nbc.trainWithText("spammy spam spam", category: "spam")
nbc.trainWithText("spam has a lot of sodium and cholesterol", category: "spam")

nbc.trainWithText("nom nom ham", category: "ham")
nbc.trainWithText("please put the ham and eggs in the fridge", category: "ham")

In our first version of the classifier, we simply try to classify words by using a whitespace delimiter. In our second go-around, we use the function we wrote early, partOfSpeech, and in the third we chose lemmatize. Each version improves our classifier slightly so that it correctly classifies the new data we give the model.

let nbc = NaiveBayesClassifier { (text: String) -> [String] in
    return text.componentsSeparatedByString(" ")

nbc.classifyText("sodium and cholesterol") // "spam"
nbc.classifyText("spam and eggs") // "spam"
nbc.classifyText("do you like spam?") // "spam"

nbc.classifyText("use the eggs in the fridge") // "ham"
nbc.classifyText("ham and eggs") // "ham"
nbc.classifyText("do you like ham?") // "spam", INCORRECT
nbc.classifyText("do you eat egg?") // "spam", INCORRECT 

// partOfSpeech
let nbc = NaiveBayesClassifier { (text: String) -> [String] in
    return partOfSpeech(text).map { (token, _) in
        return token

nbc.classifyText("do you like ham?") // changed to "ham"
nbc.classifyText("do you eat egg?") // "spam"

// lemmatize
let nbc = NaiveBayesClassifier { (text: String) -> [String] in
    return lemmatize(text).map { (token, tag) in
        return tag ?? token

nbc.classifyText("do you eat egg?") // now is "ham"!

Q&A (31:56)

Q: Why do you take a log of the formula before computing probabilities?
Ayaka: If you don’t take the log and if you have hundreds of thousands of words, each probability is going to be a very small positive number. If you multiply all those, it becomes an extremely small floating point, which can lead to floating point underflow. By taking the log, you can instead add things together and not really worry about getting a number too small that computers can’t represent.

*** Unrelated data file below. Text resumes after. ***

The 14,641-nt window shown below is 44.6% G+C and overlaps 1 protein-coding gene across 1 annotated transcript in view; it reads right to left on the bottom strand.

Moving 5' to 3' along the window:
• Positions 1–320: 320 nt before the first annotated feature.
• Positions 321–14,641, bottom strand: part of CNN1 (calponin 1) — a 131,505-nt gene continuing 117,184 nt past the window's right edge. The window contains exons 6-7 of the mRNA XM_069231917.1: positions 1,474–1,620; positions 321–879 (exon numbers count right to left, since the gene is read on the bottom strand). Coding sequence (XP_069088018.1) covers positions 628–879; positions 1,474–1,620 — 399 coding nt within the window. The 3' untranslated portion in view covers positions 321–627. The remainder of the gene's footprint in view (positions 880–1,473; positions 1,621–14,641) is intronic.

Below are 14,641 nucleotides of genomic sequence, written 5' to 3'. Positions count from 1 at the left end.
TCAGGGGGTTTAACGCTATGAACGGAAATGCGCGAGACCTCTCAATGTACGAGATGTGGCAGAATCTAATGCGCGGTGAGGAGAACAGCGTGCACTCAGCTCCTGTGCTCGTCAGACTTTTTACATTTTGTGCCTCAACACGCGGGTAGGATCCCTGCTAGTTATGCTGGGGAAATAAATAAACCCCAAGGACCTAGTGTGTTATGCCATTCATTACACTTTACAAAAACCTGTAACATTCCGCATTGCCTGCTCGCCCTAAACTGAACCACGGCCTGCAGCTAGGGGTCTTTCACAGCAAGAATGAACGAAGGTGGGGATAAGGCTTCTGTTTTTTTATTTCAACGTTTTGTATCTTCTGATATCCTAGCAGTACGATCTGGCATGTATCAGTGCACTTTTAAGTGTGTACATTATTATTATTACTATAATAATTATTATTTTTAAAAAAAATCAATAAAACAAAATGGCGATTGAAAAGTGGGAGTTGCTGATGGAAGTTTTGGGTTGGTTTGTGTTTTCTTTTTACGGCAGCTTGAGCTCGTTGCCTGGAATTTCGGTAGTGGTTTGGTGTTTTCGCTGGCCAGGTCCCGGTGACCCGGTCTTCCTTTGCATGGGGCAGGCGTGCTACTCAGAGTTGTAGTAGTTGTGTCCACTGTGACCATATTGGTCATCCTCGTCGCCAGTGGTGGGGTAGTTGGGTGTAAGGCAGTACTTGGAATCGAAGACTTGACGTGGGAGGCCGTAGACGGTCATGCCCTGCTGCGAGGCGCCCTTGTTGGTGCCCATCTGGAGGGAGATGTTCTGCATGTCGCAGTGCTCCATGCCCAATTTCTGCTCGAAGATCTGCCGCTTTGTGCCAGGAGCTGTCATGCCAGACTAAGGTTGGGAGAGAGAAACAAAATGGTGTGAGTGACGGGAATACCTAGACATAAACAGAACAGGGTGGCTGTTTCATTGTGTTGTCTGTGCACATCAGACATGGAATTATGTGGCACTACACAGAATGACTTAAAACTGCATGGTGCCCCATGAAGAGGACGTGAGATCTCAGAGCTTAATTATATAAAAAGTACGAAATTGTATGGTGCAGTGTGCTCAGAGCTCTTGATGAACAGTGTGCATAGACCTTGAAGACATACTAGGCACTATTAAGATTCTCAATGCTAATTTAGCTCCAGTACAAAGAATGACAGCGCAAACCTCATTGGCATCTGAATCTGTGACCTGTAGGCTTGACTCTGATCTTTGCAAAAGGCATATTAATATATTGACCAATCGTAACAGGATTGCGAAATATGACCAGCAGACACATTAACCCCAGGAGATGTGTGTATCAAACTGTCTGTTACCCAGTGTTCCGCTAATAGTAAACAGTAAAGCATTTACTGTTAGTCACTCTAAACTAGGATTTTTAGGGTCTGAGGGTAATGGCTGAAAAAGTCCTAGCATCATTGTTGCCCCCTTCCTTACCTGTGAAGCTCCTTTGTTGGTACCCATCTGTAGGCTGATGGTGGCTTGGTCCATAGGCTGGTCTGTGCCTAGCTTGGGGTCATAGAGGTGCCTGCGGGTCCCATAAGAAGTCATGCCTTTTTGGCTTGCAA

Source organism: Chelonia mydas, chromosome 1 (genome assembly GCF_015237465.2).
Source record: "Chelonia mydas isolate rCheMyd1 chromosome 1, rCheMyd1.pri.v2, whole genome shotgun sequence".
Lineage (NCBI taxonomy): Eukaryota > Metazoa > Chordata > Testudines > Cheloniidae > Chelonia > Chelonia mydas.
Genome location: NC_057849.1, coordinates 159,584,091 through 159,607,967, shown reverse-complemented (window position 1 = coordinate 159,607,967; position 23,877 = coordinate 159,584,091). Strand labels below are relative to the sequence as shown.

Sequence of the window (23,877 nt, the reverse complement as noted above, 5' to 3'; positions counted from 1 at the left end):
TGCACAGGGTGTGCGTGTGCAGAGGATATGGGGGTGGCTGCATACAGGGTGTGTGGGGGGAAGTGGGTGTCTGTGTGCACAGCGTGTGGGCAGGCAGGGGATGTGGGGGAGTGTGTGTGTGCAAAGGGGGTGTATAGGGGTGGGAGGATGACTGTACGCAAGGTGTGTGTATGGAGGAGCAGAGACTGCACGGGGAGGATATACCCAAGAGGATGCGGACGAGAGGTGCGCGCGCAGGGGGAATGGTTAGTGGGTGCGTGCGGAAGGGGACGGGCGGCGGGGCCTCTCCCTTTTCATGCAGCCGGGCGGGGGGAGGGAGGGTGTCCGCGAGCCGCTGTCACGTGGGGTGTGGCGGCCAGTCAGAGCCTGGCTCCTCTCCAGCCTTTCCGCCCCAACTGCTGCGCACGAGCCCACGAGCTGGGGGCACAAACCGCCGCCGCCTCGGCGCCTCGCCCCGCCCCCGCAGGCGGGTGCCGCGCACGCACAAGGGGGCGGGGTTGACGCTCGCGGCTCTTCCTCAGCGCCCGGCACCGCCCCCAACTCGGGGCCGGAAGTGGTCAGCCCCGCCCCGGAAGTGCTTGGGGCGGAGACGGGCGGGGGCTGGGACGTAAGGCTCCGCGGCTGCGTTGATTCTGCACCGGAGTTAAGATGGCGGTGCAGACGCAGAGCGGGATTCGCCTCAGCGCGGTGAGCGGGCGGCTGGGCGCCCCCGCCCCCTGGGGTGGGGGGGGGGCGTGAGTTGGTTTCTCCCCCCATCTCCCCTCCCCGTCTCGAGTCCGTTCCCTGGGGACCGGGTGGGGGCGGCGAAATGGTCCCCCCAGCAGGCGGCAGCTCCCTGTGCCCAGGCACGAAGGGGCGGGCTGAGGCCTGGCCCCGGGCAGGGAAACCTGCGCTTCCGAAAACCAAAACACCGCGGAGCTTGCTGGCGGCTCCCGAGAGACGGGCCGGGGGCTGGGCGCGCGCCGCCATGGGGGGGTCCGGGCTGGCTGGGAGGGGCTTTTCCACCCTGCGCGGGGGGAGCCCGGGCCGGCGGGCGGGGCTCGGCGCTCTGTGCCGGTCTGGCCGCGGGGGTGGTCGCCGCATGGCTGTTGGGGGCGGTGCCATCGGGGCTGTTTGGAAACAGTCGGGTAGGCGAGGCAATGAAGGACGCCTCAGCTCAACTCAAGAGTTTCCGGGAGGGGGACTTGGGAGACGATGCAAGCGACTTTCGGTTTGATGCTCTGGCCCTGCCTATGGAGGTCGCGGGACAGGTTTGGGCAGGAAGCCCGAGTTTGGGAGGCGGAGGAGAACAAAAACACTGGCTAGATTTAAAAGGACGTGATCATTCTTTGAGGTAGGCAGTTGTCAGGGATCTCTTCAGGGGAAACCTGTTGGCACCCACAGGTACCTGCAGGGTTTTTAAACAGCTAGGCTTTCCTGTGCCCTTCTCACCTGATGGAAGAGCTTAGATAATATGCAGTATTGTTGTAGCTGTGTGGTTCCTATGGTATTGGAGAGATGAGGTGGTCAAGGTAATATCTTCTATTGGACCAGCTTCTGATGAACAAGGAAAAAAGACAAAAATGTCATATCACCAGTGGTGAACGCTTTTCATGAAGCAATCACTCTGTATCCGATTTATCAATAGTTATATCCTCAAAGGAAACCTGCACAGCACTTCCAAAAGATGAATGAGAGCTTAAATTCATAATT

Q: Do you use this sort of technology for Venmo as well?
Ayaka: No, this is just based on my side project Parsimmon. We don’t use anything related to this in Venmo.

Q: How would you extend this to also consider not just words but phrases that seem more spammy than others?
Ayaka: Instead of using just words, you can look at clusters of words. One thing you can look at is bigrams, adjacent pairs of words, and then cluster words in that way.

Q: You’re mapping quite large number of words, so how can you actually scale this on a device where you have limited memory?
Ayaka: I haven’t tried load testing this method, but you’re welcome to try. There’s a bunch of examples online with data sets you can use that people use for research. You can test the limits using those and see how it does.

Q: How configurable is NSLinguisticTagger? In NLTK you can have different strategies like lemming and stemming, so what kind of options does this give you in comparison?
Ayaka: Not that many. If you look at options, you can omit words, punction, white space, and other. It’s not super configurable and it can’t do much more than what I showed you, but it’s still cool that it exists.

Q: How much of Siri is being done by the server and how much on the device?
Ayaka: I have no idea, or if it’s actually even used in Siri. It’s just speculation, since Apple won’t really say.

Ayaka Nonaka

Ayaka Nonaka

Ayaka leads the iOS team at Venmo, where they write only Swift these days. She’s been doing iOS development since iOS 4 and loves writing Swift while listening to Taylor Swift. In the past, she’s given talks on NLP in Swift, Swift Scripting, and rewriting the Venmo app in Swift. She was born in Tokyo and was super excited to give her first talk there! 宜しくお願いします。